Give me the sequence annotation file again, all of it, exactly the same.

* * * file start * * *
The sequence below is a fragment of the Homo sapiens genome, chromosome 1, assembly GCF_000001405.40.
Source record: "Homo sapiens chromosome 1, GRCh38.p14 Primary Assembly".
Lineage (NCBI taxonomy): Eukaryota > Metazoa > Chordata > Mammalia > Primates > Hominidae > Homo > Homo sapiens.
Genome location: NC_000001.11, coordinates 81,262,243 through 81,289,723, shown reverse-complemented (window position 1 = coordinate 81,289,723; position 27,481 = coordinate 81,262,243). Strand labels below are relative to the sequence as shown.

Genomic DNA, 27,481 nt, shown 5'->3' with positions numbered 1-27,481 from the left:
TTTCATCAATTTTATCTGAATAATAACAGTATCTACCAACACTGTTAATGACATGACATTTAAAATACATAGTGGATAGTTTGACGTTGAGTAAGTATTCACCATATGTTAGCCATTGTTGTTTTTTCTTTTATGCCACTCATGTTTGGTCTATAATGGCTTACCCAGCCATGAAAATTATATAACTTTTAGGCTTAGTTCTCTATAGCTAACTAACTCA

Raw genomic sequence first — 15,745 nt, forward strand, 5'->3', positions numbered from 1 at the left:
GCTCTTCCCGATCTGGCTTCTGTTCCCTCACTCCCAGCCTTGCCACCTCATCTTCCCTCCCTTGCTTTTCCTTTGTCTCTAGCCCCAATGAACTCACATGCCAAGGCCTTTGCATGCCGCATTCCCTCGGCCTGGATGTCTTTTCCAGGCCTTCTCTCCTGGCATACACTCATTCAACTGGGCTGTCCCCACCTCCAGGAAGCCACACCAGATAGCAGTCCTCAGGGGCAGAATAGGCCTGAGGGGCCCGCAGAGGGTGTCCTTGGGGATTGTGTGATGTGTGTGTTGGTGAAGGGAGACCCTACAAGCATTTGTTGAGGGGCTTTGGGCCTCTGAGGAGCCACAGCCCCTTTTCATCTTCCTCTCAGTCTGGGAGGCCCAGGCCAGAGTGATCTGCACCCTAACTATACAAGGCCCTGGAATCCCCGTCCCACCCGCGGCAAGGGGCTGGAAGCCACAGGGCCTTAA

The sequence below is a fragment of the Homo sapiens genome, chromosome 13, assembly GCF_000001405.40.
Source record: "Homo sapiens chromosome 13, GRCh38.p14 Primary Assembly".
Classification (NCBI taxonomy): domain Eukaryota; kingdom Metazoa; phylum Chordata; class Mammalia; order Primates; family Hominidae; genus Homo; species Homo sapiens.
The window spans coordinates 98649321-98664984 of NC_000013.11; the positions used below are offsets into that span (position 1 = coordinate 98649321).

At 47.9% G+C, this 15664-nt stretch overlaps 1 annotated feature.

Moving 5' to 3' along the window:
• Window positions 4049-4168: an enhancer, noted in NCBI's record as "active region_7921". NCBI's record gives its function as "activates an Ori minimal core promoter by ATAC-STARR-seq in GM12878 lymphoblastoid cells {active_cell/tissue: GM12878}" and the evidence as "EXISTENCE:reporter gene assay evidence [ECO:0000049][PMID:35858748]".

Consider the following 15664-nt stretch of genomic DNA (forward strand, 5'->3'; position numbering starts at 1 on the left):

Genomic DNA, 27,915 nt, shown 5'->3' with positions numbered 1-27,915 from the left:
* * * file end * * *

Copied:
The sequence below is a fragment of the Homo sapiens genome, chromosome 1, assembly GCF_000001405.40.
Source record: "Homo sapiens chromosome 1, GRCh38.p14 Primary Assembly".
Lineage (NCBI taxonomy): Eukaryota > Metazoa > Chordata > Mammalia > Primates > Hominidae > Homo > Homo sapiens.
Genome location: NC_000001.11, coordinates 81,262,243 through 81,289,723, shown reverse-complemented (window position 1 = coordinate 81,289,723; position 27,481 = coordinate 81,262,243). Strand labels below are relative to the sequence as shown.

Genomic DNA, 27,481 nt, shown 5'->3' with positions numbered 1-27,481 from the left:
TTTCATCAATTTTATCTGAATAATAACAGTATCTACCAACACTGTTAATGACATGACATTTAAAATACATAGTGGATAGTTTGACGTTGAGTAAGTATTCACCATATGTTAGCCATTGTTGTTTTTTCTTTTATGCCACTCATGTTTGGTCTATAATGGCTTACCCAGCCATGAAAATTATATAACTTTTAGGCTTAGTTCTCTATAGCTAACTAACTCA

Raw genomic sequence first — 15,745 nt, forward strand, 5'->3', positions numbered from 1 at the left:
GCTCTTCCCGATCTGGCTTCTGTTCCCTCACTCCCAGCCTTGCCACCTCATCTTCCCTCCCTTGCTTTTCCTTTGTCTCTAGCCCCAATGAACTCACATGCCAAGGCCTTTGCATGCCGCATTCCCTCGGCCTGGATGTCTTTTCCAGGCCTTCTCTCCTGGCATACACTCATTCAACTGGGCTGTCCCCACCTCCAGGAAGCCACACCAGATAGCAGTCCTCAGGGGCAGAATAGGCCTGAGGGGCCCGCAGAGGGTGTCCTTGGGGATTGTGTGATGTGTGTGTTGGTGAAGGGAGACCCTACAAGCATTTGTTGAGGGGCTTTGGGCCTCTGAGGAGCCACAGCCCCTTTTCATCTTCCTCTCAGTCTGGGAGGCCCAGGCCAGAGTGATCTGCACCCTAACTATACAAGGCCCTGGAATCCCCGTCCCACCCGCGGCAAGGGGCTGGAAGCCACAGGGCCTTAA

The sequence below is a fragment of the Homo sapiens genome, chromosome 13, assembly GCF_000001405.40.
Source record: "Homo sapiens chromosome 13, GRCh38.p14 Primary Assembly".
Classification (NCBI taxonomy): domain Eukaryota; kingdom Metazoa; phylum Chordata; class Mammalia; order Primates; family Hominidae; genus Homo; species Homo sapiens.
The window spans coordinates 98649321-98664984 of NC_000013.11; the positions used below are offsets into that span (position 1 = coordinate 98649321).

At 47.9% G+C, this 15664-nt stretch overlaps 1 annotated feature.

Moving 5' to 3' along the window:
• Window positions 4049-4168: an enhancer, noted in NCBI's record as "active region_7921". NCBI's record gives its function as "activates an Ori minimal core promoter by ATAC-STARR-seq in GM12878 lymphoblastoid cells {active_cell/tissue: GM12878}" and the evidence as "EXISTENCE:reporter gene assay evidence [ECO:0000049][PMID:35858748]".

Consider the following 15664-nt stretch of genomic DNA (forward strand, 5'->3'; position numbering starts at 1 on the left):

Genomic DNA, 27,915 nt, shown 5'->3' with positions numbered 1-27,915 from the left: